168 Hours of Daylight – Camping in Iceland part 1

There’s no getting away from it, accommodation in Iceland is expensive.  Be it a hotel, guesthouse or even AirBnB, you will pay more for it there than most other European destinations.  With this in mind we chose to camp and, having weighed up the savings of hiring a car and bringing a tent from home, against the cost of a campervan, even the lowest specification, we took our chances with the weather.  Fortunately lady luck was very kind to us.

For any of you considering camping in Iceland, whether under canvas or in a van, part 1 takes a look at the sites we stayed at and part 2 gives some general tips that might help you with your stay.

Night 1 – Reykjavik campsite


I didn’t take a picture of the campsite, so here’s one of Reykjavik instead

The Pros:-

  1. Location – The site is located in the suburb of Laugardalur, next to a large municipal swimming pool and about 3km from the city centre.  It is well sign posted from the main road from the airport and easy to find.
  2. Facilities – The reception building includes a number of information boards and leaflets and maps that you can take away, handy as many people will start their trip here.  There is also an indoor cooking area and plenty of seating, vital for Iceland’s changeable weather, with free WiFi and charging points.  The toilet and shower facilities are large though whilst we were there they weren’t particularly clean.

The Cons:-

  1. Price – At 2,100ISK per person (roughly £12 at time of writing), this was by far the most expensive site we stayed at.  You pay a premium for a night in the city.
  2. Lay out – The campsite consists of two fields for tents and a rougher, gravelly area for campervans and caravans.  If you are staying in a tent you cannot bring your car in to the field and must leave it in the car-park which is small.  We were there at the very start of the season and struggled to find a space.  This also means that you have to make a couple of trips to and from your chosen pitch in order to set up, not ideal in the rain.
  3. Location – The third negative will, for some, be a positive and, if we’d thought about it a little more in advance we probably would have been prepared; Reykjavik is a party town.  Not all of your fellow campers will want to sleep particularly those gap year travellers who are desperately looking for companions and, in some cases, wishing to showcase their guitar talents.  In addition to those who want to be up, the city is the first/last stop for almost all visitors to Iceland and therefore people will be leaving and arriving at all times of the day and night to travel to the airport.

Night 2 – Thingvellir National Park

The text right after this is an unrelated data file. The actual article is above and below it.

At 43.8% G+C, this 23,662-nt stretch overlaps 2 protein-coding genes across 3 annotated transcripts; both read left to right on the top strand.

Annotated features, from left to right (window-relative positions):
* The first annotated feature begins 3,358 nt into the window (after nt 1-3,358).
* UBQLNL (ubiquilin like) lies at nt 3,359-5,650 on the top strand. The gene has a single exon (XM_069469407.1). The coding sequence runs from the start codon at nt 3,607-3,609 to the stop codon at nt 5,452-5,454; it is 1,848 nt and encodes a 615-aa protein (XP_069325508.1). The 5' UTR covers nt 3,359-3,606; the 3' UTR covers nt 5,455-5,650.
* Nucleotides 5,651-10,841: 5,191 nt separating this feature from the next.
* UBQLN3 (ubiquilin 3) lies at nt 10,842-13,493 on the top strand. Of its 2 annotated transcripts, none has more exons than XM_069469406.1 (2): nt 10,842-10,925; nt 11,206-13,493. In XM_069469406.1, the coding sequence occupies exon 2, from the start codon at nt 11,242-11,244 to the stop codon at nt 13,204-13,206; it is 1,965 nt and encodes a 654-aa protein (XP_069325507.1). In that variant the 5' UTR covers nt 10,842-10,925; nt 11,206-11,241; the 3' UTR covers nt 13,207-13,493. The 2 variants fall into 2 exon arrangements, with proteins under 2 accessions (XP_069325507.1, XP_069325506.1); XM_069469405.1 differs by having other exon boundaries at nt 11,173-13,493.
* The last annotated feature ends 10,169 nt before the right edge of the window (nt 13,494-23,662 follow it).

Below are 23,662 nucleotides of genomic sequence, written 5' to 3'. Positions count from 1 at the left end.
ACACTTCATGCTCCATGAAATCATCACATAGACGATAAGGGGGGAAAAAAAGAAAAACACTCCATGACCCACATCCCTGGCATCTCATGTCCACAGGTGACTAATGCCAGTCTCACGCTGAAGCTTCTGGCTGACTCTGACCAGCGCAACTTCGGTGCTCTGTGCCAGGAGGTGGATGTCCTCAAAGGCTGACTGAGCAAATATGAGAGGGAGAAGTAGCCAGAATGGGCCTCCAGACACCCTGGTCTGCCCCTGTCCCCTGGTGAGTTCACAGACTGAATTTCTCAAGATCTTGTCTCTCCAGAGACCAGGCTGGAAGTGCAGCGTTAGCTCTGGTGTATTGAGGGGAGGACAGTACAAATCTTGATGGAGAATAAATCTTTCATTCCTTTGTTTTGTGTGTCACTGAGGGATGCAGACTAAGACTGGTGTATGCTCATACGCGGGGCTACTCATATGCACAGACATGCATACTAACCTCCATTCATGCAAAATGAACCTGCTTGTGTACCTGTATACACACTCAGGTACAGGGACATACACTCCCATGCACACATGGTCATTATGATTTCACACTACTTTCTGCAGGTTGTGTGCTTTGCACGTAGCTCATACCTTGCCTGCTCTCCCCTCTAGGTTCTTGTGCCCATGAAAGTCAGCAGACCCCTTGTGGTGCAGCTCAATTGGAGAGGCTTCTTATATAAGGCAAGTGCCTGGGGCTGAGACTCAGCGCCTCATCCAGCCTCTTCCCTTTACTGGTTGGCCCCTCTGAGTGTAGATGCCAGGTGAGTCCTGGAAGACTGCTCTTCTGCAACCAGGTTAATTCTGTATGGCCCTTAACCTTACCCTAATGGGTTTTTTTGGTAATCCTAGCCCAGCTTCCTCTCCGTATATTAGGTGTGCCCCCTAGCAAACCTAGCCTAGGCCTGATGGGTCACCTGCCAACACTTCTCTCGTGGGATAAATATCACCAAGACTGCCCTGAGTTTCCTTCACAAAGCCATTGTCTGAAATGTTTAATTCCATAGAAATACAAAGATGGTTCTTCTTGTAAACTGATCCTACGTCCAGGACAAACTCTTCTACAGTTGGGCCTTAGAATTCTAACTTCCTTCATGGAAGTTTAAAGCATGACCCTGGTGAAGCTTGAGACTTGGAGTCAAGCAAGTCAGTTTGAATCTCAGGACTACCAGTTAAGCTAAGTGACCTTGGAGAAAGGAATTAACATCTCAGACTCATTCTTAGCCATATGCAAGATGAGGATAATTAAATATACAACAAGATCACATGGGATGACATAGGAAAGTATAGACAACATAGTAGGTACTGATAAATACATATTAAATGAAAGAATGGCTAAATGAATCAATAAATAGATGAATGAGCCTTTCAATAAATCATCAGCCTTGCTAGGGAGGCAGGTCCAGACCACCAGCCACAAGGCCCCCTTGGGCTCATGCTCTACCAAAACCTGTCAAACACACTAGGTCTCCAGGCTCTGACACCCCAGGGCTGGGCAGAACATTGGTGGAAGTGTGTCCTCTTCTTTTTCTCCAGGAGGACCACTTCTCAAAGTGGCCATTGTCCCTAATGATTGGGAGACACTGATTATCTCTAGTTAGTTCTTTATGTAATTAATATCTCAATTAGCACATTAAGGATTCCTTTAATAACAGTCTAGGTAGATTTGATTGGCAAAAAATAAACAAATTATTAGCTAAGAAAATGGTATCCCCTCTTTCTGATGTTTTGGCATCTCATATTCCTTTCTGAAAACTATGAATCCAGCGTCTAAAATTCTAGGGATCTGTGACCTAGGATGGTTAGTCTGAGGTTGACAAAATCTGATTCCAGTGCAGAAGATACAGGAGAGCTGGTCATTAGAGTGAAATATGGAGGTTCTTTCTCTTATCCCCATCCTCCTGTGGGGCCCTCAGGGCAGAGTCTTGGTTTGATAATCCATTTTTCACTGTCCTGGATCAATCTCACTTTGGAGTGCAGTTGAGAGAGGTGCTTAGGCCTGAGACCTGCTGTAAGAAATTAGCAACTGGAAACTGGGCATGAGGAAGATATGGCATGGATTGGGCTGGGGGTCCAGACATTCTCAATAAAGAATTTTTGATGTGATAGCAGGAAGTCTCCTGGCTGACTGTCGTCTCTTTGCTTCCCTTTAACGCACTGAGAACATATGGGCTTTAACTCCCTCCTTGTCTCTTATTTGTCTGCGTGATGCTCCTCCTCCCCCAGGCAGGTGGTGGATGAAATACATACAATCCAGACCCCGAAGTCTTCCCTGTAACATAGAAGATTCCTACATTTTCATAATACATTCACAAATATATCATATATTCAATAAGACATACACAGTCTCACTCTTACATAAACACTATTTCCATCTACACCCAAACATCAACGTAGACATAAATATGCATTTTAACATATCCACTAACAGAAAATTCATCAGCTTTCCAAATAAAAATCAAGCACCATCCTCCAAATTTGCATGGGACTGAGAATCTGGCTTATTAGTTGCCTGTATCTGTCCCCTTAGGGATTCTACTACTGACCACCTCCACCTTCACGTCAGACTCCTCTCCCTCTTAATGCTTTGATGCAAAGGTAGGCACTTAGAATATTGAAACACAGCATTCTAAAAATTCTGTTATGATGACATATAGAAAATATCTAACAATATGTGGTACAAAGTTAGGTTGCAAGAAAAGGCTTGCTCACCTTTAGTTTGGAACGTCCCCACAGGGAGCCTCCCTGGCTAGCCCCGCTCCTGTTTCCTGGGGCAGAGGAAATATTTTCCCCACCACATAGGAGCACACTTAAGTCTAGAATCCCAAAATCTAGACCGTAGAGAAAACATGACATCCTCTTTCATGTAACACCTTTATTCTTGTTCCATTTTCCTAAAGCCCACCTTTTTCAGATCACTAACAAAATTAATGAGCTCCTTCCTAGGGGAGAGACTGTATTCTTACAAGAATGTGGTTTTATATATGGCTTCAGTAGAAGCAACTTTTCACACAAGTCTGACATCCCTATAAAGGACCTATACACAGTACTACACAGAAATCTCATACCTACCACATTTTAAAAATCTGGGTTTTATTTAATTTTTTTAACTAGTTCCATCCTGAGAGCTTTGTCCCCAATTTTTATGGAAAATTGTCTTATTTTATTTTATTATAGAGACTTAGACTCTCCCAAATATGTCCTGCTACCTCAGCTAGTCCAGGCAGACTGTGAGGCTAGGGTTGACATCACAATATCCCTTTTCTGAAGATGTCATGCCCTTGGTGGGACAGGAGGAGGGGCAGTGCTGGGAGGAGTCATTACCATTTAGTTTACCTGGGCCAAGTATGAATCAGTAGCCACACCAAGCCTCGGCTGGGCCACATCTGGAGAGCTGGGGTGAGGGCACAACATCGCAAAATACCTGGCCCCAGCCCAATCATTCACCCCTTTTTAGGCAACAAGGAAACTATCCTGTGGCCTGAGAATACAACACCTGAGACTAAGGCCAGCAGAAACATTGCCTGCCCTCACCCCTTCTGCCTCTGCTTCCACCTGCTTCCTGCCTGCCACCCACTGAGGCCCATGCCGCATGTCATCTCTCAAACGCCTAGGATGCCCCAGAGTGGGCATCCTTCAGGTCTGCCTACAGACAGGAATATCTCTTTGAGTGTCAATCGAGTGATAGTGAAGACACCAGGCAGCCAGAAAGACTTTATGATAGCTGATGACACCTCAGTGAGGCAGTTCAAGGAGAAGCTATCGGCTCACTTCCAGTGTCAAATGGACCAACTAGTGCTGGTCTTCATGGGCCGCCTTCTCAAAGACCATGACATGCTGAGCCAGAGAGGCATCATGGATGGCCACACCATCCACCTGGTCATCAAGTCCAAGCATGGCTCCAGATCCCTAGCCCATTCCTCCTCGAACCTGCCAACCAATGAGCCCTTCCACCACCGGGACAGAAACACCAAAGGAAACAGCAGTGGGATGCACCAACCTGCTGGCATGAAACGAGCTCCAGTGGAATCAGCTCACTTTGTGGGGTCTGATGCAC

IMG_4516  The Pros:-

  1. Location – The site is within minutes of all the main points of interest at Thingvellir and we had chosen it purposefully to get a head start on the coaches of day trippers that tour the Golden Circle.  Slightly confusingly, the online directions say that the site is near the information centre.  As we discovered, this means the smaller hut on the road to Geysir and not the larger visitors’ centre on the rise above the continental fault, which is about a ten minute drive back along the road to Reykjavik.
  2. Price – After Reykjavik the price was a refreshing 1,300ISK per person (£7).
  3. Showers – There were only two to choose from but the showers were free (which is not always the case), hot (again, not always the case!) and very powerful.
  4. Covered seating/cooking area – Although not indoors, the site has a roofed area with two picnic benches, a cooking area (for coals, no electric/gas) and sinks (cold water only).  This was invaluable to us as it was too wet to cook outside by our tent.

The Cons:

  1. Facilities to space ratio – The facilities were more than adequate for us and the handful of other campers who stayed the night.  However, we were there, in the rain, on the second day the site was open for the season.  The field and the one adjacent to it, are very large, capable of holding hundreds of tents and if it was busier the three toilets, two showers and two outside sinks would not have been enough.
  2. No hot water to wash dishes in (unless you boil it yourself).
  3. Lack of rubbish disposal – Whilst there were recycling bins for certain drinks cans and bottles on which money could be claimed back, there was nowhere at the site to get rid of general rubbish or other recyclables.

Night 3 – Seljalandsfoss Campsite


The Pros:-

  1. Location – Here you can sleep in the same field as Gljúfrabúi waterfall and just a few minutes walk from Seljalandsfoss meaning you can enjoy crowd-free access late in the evening or first thing in the morning.